Held: The Warsaw Convention applies to all international transportation cases. A number of reasons tends to support the characterization of Art. 28 (1) as a jurisdiction & not a venue provision. First, the wording of Art. 32, w/c indicate the places where the actin for damages must be brought underscores the mandatory nature of Art. 28 (1). Second, this characterization is consistent wit one of the objectives of the Convention w/c is to regulate in a uniform manner the condition of international transportation by air. Third, the Convention does not contain any provision prescribing rules on jurisdiction other than Art. 28 (1) w/c means that the phrase “rules of jurisdiction” used in Art. 32 must refer only to Art. 28 (1). In fact, the last sentence of Art. 32 specifically deals w/ the exclusive enumeration in Art. 28 (1) as jurisdictions w/c as such cannot be left to the will of the parties regardless of the time when the damage occurred. The Constitutional right on free access to cts. refers to cts. w/ jurisdiction over the suit. The place of destination as determined by the contract is the ultimate destination w/c is San Francisco, not Manila. Domicile is where NWOA is incorporated. Important is the distinction between the country where the principal place of business is located & the country in w/c it has a place of business thru w/c the particular contract  in question was made.

 

SANTOS V NORTHWEST.  

Jurisdiction.  2 meanings:  a) place of filing and b) level of court.  Can’t be changed, set by law.

Venue.  Place of filing.  Can be changed by consent of parties subject to pertinent rules.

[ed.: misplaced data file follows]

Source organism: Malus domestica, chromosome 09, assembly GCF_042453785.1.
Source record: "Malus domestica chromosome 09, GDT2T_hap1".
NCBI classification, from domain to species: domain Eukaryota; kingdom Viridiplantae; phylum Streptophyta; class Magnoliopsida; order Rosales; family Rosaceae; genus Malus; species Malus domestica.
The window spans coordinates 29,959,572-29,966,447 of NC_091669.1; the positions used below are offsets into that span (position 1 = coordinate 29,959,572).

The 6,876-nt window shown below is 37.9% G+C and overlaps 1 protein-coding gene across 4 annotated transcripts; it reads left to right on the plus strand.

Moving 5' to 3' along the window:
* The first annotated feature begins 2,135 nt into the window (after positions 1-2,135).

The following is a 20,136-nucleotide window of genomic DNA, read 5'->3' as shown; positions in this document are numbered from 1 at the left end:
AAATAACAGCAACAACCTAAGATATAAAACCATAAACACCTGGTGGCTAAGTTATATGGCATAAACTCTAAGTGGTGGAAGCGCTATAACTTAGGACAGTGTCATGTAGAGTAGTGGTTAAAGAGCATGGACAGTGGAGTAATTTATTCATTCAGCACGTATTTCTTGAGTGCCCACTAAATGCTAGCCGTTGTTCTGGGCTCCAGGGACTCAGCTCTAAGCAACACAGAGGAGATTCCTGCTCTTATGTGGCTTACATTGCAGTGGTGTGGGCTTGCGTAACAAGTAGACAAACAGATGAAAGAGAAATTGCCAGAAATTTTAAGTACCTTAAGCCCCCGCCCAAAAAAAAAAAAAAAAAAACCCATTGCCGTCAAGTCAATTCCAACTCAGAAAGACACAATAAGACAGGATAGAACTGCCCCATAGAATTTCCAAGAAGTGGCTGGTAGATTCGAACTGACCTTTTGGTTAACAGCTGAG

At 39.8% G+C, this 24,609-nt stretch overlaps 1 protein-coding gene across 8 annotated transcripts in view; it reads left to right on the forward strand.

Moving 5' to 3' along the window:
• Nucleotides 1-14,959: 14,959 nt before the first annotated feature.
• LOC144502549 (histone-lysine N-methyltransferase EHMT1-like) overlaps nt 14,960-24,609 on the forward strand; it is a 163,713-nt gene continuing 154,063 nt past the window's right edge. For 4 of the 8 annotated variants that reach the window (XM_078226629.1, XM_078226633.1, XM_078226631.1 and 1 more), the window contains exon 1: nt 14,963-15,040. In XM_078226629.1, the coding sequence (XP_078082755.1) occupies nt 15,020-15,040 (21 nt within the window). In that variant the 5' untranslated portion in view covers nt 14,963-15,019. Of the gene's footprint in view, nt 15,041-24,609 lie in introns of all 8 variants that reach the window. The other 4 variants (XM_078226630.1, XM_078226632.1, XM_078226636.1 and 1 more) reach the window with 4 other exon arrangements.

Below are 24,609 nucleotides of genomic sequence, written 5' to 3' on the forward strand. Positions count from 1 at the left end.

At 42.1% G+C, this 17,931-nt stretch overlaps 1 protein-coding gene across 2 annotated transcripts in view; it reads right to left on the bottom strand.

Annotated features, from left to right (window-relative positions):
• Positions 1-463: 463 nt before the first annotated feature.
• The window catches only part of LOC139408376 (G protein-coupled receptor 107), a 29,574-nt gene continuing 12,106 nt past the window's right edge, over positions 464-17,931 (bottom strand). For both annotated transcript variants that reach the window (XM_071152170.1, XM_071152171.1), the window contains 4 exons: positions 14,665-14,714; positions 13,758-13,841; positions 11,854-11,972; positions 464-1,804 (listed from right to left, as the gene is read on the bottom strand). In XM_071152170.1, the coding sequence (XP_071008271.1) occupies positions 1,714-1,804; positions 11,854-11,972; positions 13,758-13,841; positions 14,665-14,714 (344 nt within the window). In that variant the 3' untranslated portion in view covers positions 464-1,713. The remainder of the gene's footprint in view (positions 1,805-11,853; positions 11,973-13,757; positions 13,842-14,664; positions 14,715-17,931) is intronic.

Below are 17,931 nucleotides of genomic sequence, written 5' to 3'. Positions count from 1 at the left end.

In the case at bar, the source of law is treaty, not contract.  Therefore, jurisdiction set by law.

Venue prescribed by process or Rules of Court (what does this mean?)

The difference between jurisdiction and venue.  Look at a) consequence and b) source of law.

 

Lopez v. NW, 223 SCRA 469

Facts: Lopez was bumped off her flight to New York by Northwest. She filed a complaint for breach of contract of carriage w/ damages, alleging bad faith on the part of the airline. NW filed MTD on the ground that the RTC had no jurisdiction under the Warsaw Convention. RTC & CA denied: Art. 28 (1) prescribes venue for actions under Arts. 17-19 & does not cover carrier’s bad faith in absolutely  refusing to comply w/ contract of carriage; off-loading, & bumping off is not covered under the Warsaw Convention. Appeal in the SC failed. After trial on the merits, RTC directed parties to submit their respective memoranda for decision 30 days & it expired  Feb. 14, 1992. On July, NW filed MTD after SC ruling on Santos vs. NW. RTC granted.

Held: RTC had jurisdiction. It is not clear whether the complaint contains the allegation w/c may fall w/in Art. 28 (1). What is clear is that NW did not object to RTC’s order to submit evidence & declare case submitted for  decision pursuant to 1987 Consti, Art. 8, Sec. 15, Nos. 1 & 2. TC had 90 days fr. Feb. 15 to decide w/c was the only thing left for it to do. BY virtue of the SC’s resolution, RTC had prima facie jurisdiction. It was also not established that the facts in Santos were substantially the same. Besides, posterior changes in SC doctrines cannot be retroactively applied to nullify a prior SC ruling. Jurisdiction continues until termination. While jurisdiction over subject matter may be raised at any time, party may be barred on ground of laches/estoppel.

 

Bulao v. CA, 218 SCRA 321 (1992)